Basic Mechanical Seals
Centrifugal and rotary positive displacement pumps require controlling of the pumped fluids desire to exit through the stuffing box, the area where the pump shaft enters the pump fluid end. When operating the pumped fluid within the stuffing box sees a pressure higher than the surrounding atmospheric pressure, and on static lift applications; during the priming cycle, the stuffing box will see a pressure below atmospheric pressure i.e., a vacuum. In either operating condition a mechanical seal will virtually eliminate the release of the pumpage to atmosphere and the entrance of air into a stuffing box when under vacuum.
A basic mechanical seal is not a complex device. It consists primarily of a rotary seal face with a driving mechanism which rotates at the same speed as the pump shaft, a stationary seal face which mates with the rotary and is retained using a gland or in some pump models an integral stuffing box cover, a tension assembly which keeps the rotary face firmly positioned against the stationary face to avoid leakage when the pump is not in operation, and static sealing gasket(s) and elastomers strategically located to complete the seal assembly.
The rotating and stationary sealing faces commonly referred to as primary seal members, are materials selected for their low coefficient of heat and are compatible with the fluid being pumped. Their extremely flat; lapped mating surfaces, make it extremely difficult for the fluid to escape between them. The fluid does however, form a thin layer or film between the faces and migrates toward the low pressure side of the faces. It is this boundary layer of fluid which is used and required to cool and lubricate the seal faces.
To prohibit leakage along the pump shaft through the inside diameter of the rotary and stationary seal faces the mechanical seal assembly uses o-rings, v-rings, wedges and packing. Commonly referred to as secondary sealing members these components of the seal are selected based on fluid compatibility, temperature, elastomeric qualities, and depending on the type and design of the seal they may perform in either a dynamic or static state.
Mechanical seal hardware represents the components required to apply mechanical tension to the rotating and stationary seal faces. This hardware; depending on seal design, can include springs, bellows, retaining rings, and pins. Not to be overlooked, hardware materials must be constructed of suitable metallurgy compatible with the fluid. An appreciation of seal driving hardware is also extremely important when sealing viscous products as ample torque to rotate the seal must be made available when the fluid is at its standing viscosity when starting a pump, and effective viscosity at operating conditions.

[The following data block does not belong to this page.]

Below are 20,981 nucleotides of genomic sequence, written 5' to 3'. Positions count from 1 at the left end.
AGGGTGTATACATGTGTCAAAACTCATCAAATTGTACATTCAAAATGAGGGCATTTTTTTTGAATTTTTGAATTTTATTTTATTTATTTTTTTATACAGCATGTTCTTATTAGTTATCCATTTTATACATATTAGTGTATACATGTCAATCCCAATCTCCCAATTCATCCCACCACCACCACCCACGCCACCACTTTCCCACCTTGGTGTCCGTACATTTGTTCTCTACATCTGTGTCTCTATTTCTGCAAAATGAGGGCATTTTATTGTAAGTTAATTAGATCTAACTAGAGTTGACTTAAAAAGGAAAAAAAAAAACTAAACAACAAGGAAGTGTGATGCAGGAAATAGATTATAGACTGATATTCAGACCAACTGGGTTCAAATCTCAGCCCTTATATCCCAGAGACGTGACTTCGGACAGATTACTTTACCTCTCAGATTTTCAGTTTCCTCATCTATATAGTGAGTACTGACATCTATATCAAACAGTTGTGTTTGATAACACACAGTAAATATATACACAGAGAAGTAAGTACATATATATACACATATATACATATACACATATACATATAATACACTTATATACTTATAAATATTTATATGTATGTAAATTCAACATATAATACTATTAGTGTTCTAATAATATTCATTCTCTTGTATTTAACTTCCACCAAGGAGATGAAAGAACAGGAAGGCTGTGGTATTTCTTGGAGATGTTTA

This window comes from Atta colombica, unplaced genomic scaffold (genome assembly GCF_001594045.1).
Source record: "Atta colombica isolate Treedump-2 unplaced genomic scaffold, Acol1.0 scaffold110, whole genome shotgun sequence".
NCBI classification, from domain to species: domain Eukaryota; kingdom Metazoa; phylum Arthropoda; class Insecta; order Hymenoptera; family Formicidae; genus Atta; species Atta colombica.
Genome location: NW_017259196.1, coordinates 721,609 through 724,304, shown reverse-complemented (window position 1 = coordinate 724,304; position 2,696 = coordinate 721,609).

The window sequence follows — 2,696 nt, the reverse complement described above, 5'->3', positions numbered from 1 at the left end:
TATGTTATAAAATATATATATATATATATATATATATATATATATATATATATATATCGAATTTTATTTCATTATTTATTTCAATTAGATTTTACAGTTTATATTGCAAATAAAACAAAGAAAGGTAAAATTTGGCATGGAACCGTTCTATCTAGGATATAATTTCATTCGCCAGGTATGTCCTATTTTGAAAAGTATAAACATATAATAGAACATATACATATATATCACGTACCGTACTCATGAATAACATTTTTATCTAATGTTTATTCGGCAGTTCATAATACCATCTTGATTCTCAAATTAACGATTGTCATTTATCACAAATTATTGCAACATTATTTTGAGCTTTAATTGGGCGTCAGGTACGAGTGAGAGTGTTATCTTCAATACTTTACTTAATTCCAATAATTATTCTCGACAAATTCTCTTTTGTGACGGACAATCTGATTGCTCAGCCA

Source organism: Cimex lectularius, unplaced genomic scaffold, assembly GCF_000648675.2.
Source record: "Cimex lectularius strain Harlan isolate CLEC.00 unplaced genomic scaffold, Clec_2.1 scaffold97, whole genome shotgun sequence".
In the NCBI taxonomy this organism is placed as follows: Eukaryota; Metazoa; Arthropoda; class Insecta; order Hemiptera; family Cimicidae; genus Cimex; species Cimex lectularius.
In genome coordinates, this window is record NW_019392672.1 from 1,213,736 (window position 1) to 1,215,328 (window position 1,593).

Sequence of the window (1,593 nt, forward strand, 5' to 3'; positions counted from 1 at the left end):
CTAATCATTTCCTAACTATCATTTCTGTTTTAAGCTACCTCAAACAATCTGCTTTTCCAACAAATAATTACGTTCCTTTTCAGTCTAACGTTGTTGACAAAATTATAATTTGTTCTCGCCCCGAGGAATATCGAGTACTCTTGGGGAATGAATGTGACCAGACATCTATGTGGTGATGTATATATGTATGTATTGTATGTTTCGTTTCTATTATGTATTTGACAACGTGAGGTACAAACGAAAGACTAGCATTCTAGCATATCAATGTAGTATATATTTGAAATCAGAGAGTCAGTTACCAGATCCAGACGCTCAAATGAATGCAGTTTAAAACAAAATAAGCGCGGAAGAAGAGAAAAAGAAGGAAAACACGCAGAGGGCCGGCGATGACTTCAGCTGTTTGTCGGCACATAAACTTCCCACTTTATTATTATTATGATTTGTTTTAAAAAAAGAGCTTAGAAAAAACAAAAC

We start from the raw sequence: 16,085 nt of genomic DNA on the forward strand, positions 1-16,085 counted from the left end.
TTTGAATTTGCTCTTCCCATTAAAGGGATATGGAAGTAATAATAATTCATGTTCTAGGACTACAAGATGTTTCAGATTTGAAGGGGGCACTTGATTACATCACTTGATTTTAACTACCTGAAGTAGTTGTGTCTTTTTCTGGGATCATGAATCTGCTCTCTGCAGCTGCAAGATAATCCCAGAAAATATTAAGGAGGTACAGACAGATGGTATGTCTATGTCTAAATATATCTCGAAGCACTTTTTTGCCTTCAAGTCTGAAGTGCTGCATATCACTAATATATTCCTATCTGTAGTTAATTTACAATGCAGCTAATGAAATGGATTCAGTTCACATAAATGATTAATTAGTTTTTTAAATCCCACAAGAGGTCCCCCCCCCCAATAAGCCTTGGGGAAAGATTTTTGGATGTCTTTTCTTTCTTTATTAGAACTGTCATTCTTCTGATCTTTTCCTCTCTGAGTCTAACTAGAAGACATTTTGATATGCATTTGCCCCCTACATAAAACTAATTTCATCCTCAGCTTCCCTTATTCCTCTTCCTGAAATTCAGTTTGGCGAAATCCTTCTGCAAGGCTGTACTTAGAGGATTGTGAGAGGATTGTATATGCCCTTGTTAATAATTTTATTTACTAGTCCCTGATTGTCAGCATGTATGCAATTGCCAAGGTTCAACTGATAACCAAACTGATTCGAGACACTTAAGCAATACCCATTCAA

Mechanical seal selection should never be addressed as simple, easy or standard, as it is this approach which results in inadequate performance. A mechanical seal will only perform as well as all the sealing components combined and any options and auxiliary systems which may be required. Failure to properly address any portion of the mechanical seal chain could result in catastrophic failure, down time, considerable damage and expense, and most importantly personal injury and possible damage to the environment.
Specific pumping application requirements will determine the complexity of the seal design to achieve optimum performance. Mechanical seal configurations and options are as vast as pump models and designs. Addressing all the application parameters and fluid behavior characteristics will result in long trouble free mechanical seal service and enhanced pump and process performance.
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